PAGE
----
Smith crotches him on top and grabs a delayed superplex for a slightly delayed near fall. A superkick and a powerbomb give Smith two more each but Richards kicks him down again. The top rope double stomp gets two and we hit the ankle lock. That’s broken up with a roll into the post, allowing Smith to grab a cross armbreaker. Richards rolls into another ankle lock, which Smith reverses into one of his own.

The grapevined version is countered into a Sharpshooter, which Smith reverses into his own Sharpshooter. Smith grabs a small package for two but Richards BLASTS him with a knee for the same. Back up and Smith tries a powerbomb but Richards reverses into a sunset flip. Smith sits down on it ala his dad against Bret Hart, only to have Richards slip out into a cradle for the pin at 17:26.

Rating: B. It was good action throughout and Smith looked good in defeat, but egads I had forgotten how hard it is to get invested in a Richards match. He is so ultra serious all the time, though at least he wasn’t doing his “get kicked in the head and scream a lot without selling anything” and writing it off as strong style. This got the crowd going and I certainly didn’t hate it though, which is some high praise for a Richards match.

Post match Richards says he can’t believe the people up north let Smith go. Richards talks about the similarities between the two of them, including idolizing the same people growing up. Respect is shown and Smith says it’s better to hear these fans chant his name instead of Michael Cole every Monday night. Wrestling will always be #1 for him, even if he jumps into MMA (which he didn’t).

El Generico/Great Sasuke vs. Young Bucks

The Bucks are actually young here and come out to MMMBop, which is rather frustrating. Matt does the Randy Savage finger spin and Nick parodies the Spinarooni (there’s your 90s reference). The fans go NUTS for Generico and it’s a shame that he retired so soon after this. You know Excalibur is right there with all of the Sasuke history because this is his thing.

Generico reveals a half Generico/Sasuke mask and takes Nick down to start. An exchange of wristlocks goes nowhere so Nick drives him into the corner and starts in on the arm again. We hear about how completely and utterly amazing the Bucks are as Sasuke comes in to headlock Nick. Some kicks to the ribs have little effect on Sasuke (the only time Sasuke and Rick Rude will be compared), who elbows Nick in the head. Generico comes back in and gets taken into the corner so Matt can talk a lot of trash.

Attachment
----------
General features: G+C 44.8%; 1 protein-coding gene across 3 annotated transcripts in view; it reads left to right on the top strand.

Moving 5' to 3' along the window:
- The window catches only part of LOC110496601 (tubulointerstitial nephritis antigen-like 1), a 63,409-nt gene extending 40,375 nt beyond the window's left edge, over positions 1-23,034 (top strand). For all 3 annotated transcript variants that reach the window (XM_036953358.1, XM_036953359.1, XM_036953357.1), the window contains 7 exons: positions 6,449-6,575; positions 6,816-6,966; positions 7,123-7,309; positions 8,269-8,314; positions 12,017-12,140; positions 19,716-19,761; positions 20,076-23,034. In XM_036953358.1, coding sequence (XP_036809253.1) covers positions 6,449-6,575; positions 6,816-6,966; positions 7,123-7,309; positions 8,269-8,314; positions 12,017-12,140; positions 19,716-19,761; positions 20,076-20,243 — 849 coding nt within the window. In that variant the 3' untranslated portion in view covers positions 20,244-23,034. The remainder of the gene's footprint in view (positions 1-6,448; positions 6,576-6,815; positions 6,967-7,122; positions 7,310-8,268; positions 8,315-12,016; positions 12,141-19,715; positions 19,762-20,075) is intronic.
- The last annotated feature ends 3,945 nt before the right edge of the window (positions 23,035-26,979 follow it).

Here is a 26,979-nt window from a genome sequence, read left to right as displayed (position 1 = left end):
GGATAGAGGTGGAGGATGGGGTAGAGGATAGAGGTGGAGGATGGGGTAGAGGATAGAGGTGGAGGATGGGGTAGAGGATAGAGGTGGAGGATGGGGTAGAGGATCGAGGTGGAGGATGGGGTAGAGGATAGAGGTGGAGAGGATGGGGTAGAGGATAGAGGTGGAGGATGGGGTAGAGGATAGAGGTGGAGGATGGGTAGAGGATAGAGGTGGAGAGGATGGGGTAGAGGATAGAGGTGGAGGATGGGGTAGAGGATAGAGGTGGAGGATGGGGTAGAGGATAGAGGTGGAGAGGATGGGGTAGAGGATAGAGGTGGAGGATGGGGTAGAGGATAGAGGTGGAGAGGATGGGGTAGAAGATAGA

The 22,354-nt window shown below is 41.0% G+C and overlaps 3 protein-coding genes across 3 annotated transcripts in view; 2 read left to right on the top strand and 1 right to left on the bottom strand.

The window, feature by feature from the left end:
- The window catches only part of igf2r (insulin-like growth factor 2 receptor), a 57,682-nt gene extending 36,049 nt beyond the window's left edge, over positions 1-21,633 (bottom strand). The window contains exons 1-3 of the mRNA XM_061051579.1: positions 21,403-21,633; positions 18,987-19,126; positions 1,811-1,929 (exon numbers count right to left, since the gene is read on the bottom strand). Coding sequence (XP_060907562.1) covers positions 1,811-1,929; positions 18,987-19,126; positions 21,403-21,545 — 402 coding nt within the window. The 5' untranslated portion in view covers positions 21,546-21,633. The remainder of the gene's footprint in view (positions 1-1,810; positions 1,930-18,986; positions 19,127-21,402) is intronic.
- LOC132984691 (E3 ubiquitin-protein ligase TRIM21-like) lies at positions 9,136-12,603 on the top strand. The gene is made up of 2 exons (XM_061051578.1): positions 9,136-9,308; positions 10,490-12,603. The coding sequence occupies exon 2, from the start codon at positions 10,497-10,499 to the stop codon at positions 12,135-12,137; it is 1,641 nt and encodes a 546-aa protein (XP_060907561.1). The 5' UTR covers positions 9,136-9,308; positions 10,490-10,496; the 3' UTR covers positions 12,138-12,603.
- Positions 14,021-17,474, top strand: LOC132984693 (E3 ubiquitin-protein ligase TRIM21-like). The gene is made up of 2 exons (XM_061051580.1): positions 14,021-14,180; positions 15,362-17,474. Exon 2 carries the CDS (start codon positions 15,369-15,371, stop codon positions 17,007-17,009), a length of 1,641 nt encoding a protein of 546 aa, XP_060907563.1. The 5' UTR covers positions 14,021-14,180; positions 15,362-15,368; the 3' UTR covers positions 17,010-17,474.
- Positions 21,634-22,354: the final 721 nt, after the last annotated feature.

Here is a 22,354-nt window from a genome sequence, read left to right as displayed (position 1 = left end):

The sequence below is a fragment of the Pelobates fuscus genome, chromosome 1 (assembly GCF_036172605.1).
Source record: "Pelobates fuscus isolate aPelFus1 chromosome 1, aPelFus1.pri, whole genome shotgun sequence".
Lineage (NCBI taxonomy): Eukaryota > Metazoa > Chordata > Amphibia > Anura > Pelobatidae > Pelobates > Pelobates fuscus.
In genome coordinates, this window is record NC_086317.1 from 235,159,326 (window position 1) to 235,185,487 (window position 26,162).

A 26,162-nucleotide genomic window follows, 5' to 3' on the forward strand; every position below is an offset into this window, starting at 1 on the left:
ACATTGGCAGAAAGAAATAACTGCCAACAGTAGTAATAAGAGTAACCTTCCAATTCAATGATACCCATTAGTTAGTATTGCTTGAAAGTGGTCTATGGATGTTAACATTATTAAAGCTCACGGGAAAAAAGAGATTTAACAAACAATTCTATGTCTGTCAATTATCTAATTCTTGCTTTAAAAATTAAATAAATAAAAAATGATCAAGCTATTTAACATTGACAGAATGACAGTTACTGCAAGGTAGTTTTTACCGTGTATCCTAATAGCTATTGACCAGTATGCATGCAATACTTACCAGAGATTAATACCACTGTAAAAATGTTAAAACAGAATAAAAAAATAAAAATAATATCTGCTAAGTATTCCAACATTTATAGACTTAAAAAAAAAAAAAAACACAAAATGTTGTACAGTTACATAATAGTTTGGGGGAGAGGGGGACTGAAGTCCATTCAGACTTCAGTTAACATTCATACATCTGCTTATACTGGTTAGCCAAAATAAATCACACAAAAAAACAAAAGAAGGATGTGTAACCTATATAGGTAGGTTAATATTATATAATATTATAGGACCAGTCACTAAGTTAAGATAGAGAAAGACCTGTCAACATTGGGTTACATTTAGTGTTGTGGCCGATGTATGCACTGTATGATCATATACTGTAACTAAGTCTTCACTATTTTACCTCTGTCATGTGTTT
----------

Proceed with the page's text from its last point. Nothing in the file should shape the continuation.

A few quick armdrags have Matt in trouble as we hear about Sasuke making a documentary about mouthwash (or something). Generico hammers away on Matt in the corner and fires off chops against the ropes for a bonus. Matt is back with the headscissors to hold Generico in place, allowing Nick to kick him in the mask and into the barricade. Back in and Matt laughs at Generico, setting up the slow motion stomping.

We hit the front facelock until Nick comes back in for some shots in the corner. A handspring rake to the back sets up a slingshot hilo as Excalibur talks about how the Young Bucks have a supernatural feel for the DMZ on the thirty third parallel in the ring. Generico rakes the Bucks’ chests to escape but it’s still too early for the tag. Matt’s waistlock keeps Generico in trouble but he manages the exploder suplex into the corner.

That’s enough for the hot tag to Sasuke to clean house as everything breaks down. Sasuke dropkicks Nick through the ropes and Generico hits the big running flip dive to crush Matt. Back in and a Blockbuster gets two on Matt and Sasuke takes a LONG time to go up for a Ram Jam (from The Wrestler), allowing Matt to roll away. The Bucks take turns kicking Sasuke in the back of the trunks but it’s back to Generico for the Blue Thunder Bomb to Nick.

The Helluva Kick is broken up but Nick kicks Matt in the head but mistake. Sasuke crushes Nick with a springboard missile dropkick, only to have Nick low bridge him to the floor. A wheelbarrow faceplant gives Matt two on Generico and Risky Business gets the same. More Bang For Your Buck is countered into a half and half suplex and Sasuke is back with a powerbomb to Nick. Matt superkicks Sasuke though and everyone is down again.

Nick comes back in to knee Sasuke off the apron but Generico sends Nick’s kick into Matt’s head. You know the Bucks aren’t selling that though and it’s a double superkick into the assisted Tombstone for two on Generico with Sasuke making another save. Nick misses a moonsault and Sasuke hits a big flip dive onto Matt on the floor. That gets the fans back into it and Generico’s Swanton gets two on Nick. Now the Helluva Kick can connect to set up the brainbuster onto the buckle to finish Nick at 21:12.

Rating: B. This was better than I was expecting and it was nice to see the Bucks actually lose for a change. You don’t usually see the dream team beating the regular partners so this was quite the surprise. It really is a shame that Generico retired, as he is quite the star. You can see how influential he was too, as a lot of people would copy his style, almost down to the move at times.

Wrestle Royal

20 man Royal Rumble and Ken Shamrock is a ringside enforcer. Matt Classic (I hear Colt Cabana is a big fan) is in at #1 and Lanny Poffo is in at #2 for one of the most unique matches I can remember seeing in a long time. Commentary makes it clear that entrants will be STRICTLY timed, after an apparent issue last year. Classic slowly hammers away at the back and grabs a claw but misses the bottom rope splash. Poffo actually manages the moonsault (not bad for 57) and goes for the mask.